Can a Petitioner Live in Another State if the Respondent and Child Live in Florida?

Getting a divorce affects your entire family and when it comes to child custody, Florida law always aims to do what is in the best interest of the child. If you live out of state and are petitioning for a dissolution of marriage in the state of Florida, this article will highlight some key facts you should know about divorce jurisdiction and how it can impact your custody rights.

Jurisdiction refers to the court’s authority to hear or review your case. In Florida, there are two types of jurisdiction: subject matter and personal. Subject matter jurisdiction relates to the court’s authority over the type of case, while personal jurisdiction relates to the court’s authority over individuals.

Though Florida is a no-fault divorce state (meaning you don’t need a specific reason to want a divorce), in order to successfully seek divorce in Florida, either the petitioner or the respondent must satisfy the state’s requirement for subject matter jurisdiction. That is, at least one party to the divorce must have lived in Florida for a period of no less than six months immediately prior to filing. Similarly, for proceedings involving minor children, Florida requires subject matter jurisdiction in order to make custody determinations. This means your minor child or children must also have lived in Florida for at least six months before the divorce petition is filed.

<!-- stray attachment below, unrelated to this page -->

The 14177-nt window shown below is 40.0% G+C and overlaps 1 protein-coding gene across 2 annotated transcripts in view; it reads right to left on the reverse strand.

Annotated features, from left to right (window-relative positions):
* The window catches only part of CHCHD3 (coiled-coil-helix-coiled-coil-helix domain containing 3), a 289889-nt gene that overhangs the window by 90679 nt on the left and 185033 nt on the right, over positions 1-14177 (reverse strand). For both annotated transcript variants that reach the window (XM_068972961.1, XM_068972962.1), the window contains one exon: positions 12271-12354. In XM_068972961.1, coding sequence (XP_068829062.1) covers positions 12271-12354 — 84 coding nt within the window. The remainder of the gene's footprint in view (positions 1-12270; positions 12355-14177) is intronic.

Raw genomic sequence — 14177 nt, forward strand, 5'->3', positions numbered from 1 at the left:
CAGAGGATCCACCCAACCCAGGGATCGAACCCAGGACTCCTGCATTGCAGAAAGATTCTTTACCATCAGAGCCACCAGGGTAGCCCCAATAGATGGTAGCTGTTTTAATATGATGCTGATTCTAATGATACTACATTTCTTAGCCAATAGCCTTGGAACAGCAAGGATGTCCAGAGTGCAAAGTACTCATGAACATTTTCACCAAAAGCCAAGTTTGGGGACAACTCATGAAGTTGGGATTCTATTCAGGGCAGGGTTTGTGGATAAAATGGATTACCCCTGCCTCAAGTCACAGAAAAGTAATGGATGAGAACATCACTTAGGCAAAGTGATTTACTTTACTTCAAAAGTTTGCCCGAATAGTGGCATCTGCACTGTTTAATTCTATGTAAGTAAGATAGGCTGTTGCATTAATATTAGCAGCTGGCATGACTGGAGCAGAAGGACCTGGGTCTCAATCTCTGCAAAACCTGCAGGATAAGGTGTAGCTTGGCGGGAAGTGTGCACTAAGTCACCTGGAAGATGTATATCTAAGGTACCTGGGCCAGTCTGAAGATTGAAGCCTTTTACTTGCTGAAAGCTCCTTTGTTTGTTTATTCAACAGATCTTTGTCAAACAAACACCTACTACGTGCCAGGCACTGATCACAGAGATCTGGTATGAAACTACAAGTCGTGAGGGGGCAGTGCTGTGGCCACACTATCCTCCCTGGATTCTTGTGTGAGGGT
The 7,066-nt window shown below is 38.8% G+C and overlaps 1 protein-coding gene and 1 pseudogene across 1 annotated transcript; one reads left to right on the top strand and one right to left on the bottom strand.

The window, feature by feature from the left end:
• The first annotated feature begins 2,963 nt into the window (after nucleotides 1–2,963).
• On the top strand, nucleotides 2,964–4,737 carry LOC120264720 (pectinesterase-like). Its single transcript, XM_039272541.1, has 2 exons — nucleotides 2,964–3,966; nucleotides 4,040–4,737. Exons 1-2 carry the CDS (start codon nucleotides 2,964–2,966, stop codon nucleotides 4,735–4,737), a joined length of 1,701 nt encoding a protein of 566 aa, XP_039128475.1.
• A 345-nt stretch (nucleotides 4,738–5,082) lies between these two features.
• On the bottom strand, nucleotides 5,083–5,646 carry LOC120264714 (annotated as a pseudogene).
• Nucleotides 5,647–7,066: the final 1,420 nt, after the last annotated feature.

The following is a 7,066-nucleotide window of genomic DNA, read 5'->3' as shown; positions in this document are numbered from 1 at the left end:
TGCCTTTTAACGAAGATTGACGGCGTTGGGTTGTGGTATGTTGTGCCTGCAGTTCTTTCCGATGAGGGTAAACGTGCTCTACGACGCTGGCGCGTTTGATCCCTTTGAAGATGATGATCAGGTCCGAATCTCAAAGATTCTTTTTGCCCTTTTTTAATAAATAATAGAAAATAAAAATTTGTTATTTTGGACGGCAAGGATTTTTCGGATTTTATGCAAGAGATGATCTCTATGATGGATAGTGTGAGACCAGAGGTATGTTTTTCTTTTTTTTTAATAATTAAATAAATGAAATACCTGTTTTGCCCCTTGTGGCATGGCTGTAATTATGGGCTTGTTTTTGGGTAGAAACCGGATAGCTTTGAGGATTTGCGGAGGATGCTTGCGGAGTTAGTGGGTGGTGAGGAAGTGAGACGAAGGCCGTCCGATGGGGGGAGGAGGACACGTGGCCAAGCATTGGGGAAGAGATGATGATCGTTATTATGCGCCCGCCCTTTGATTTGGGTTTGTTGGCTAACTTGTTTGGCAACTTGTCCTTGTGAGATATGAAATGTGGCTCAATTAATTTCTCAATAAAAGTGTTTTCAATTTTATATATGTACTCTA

How the court will rule on matters of custody is of course unique to each case, but Florida courts rarely award any one parent sole custody. Living in another state should not negatively affect the outcome of your divorce, however it may affect the court’s custody ruling. In any event, Florida courts will generally opt for equal or shared custody unless doing so is deemed detrimental to the child.

If you have further questions about petitioning for divorce from another state or how it will affect your rights as a parent, consult with an experienced Family Attorney in order to ensure that your interests are protected.

This post was written by David Hurvitz. Follow David on Google+.